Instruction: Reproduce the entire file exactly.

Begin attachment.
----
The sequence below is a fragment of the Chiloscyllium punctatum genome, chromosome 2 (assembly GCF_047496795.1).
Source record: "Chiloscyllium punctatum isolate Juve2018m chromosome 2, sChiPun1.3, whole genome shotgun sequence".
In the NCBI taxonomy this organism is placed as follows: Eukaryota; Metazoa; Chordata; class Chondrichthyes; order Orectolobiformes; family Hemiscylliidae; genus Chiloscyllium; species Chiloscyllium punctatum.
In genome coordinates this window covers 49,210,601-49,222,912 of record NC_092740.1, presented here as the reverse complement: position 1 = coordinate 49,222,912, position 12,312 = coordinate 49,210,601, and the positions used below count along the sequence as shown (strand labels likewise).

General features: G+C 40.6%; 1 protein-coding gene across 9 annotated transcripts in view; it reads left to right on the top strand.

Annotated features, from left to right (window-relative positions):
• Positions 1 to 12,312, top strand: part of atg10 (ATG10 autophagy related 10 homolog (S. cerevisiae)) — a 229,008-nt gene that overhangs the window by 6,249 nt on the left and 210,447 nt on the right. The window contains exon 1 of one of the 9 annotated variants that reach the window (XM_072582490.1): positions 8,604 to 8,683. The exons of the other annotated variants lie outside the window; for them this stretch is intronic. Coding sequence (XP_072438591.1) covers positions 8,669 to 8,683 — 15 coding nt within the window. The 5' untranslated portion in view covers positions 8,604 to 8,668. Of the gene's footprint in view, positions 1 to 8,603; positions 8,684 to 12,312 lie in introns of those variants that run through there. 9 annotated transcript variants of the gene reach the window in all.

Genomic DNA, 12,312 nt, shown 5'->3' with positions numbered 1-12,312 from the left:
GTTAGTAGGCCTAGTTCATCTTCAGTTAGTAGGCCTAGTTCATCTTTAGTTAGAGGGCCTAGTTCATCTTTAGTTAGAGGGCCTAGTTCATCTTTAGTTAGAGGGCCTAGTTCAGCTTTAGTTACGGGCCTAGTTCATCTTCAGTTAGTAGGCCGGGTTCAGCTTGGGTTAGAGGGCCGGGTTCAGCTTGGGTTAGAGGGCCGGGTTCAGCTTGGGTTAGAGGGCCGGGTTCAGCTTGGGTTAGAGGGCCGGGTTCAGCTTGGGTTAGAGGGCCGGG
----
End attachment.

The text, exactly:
The sequence below is a fragment of the Chiloscyllium punctatum genome, chromosome 2 (assembly GCF_047496795.1).
Source record: "Chiloscyllium punctatum isolate Juve2018m chromosome 2, sChiPun1.3, whole genome shotgun sequence".
In the NCBI taxonomy this organism is placed as follows: Eukaryota; Metazoa; Chordata; class Chondrichthyes; order Orectolobiformes; family Hemiscylliidae; genus Chiloscyllium; species Chiloscyllium punctatum.
In genome coordinates this window covers 49,210,601-49,222,912 of record NC_092740.1, presented here as the reverse complement: position 1 = coordinate 49,222,912, position 12,312 = coordinate 49,210,601, and the positions used below count along the sequence as shown (strand labels likewise).

General features: G+C 40.6%; 1 protein-coding gene across 9 annotated transcripts in view; it reads left to right on the top strand.

Annotated features, from left to right (window-relative positions):
• Positions 1 to 12,312, top strand: part of atg10 (ATG10 autophagy related 10 homolog (S. cerevisiae)) — a 229,008-nt gene that overhangs the window by 6,249 nt on the left and 210,447 nt on the right. The window contains exon 1 of one of the 9 annotated variants that reach the window (XM_072582490.1): positions 8,604 to 8,683. The exons of the other annotated variants lie outside the window; for them this stretch is intronic. Coding sequence (XP_072438591.1) covers positions 8,669 to 8,683 — 15 coding nt within the window. The 5' untranslated portion in view covers positions 8,604 to 8,668. Of the gene's footprint in view, positions 1 to 8,603; positions 8,684 to 12,312 lie in introns of those variants that run through there. 9 annotated transcript variants of the gene reach the window in all.

Genomic DNA, 12,312 nt, shown 5'->3' with positions numbered 1-12,312 from the left:
GTTAGTAGGCCTAGTTCATCTTCAGTTAGTAGGCCTAGTTCATCTTTAGTTAGAGGGCCTAGTTCATCTTTAGTTAGAGGGCCTAGTTCATCTTTAGTTAGAGGGCCTAGTTCAGCTTTAGTTACGGGCCTAGTTCATCTTCAGTTAGTAGGCCGGGTTCAGCTTGGGTTAGAGGGCCGGGTTCAGCTTGGGTTAGAGGGCCGGGTTCAGCTTGGGTTAGAGGGCCGGGTTCAGCTTGGGTTAGAGGGCCGGGTTCAGCTTGGGTTAGAGGGCCGGG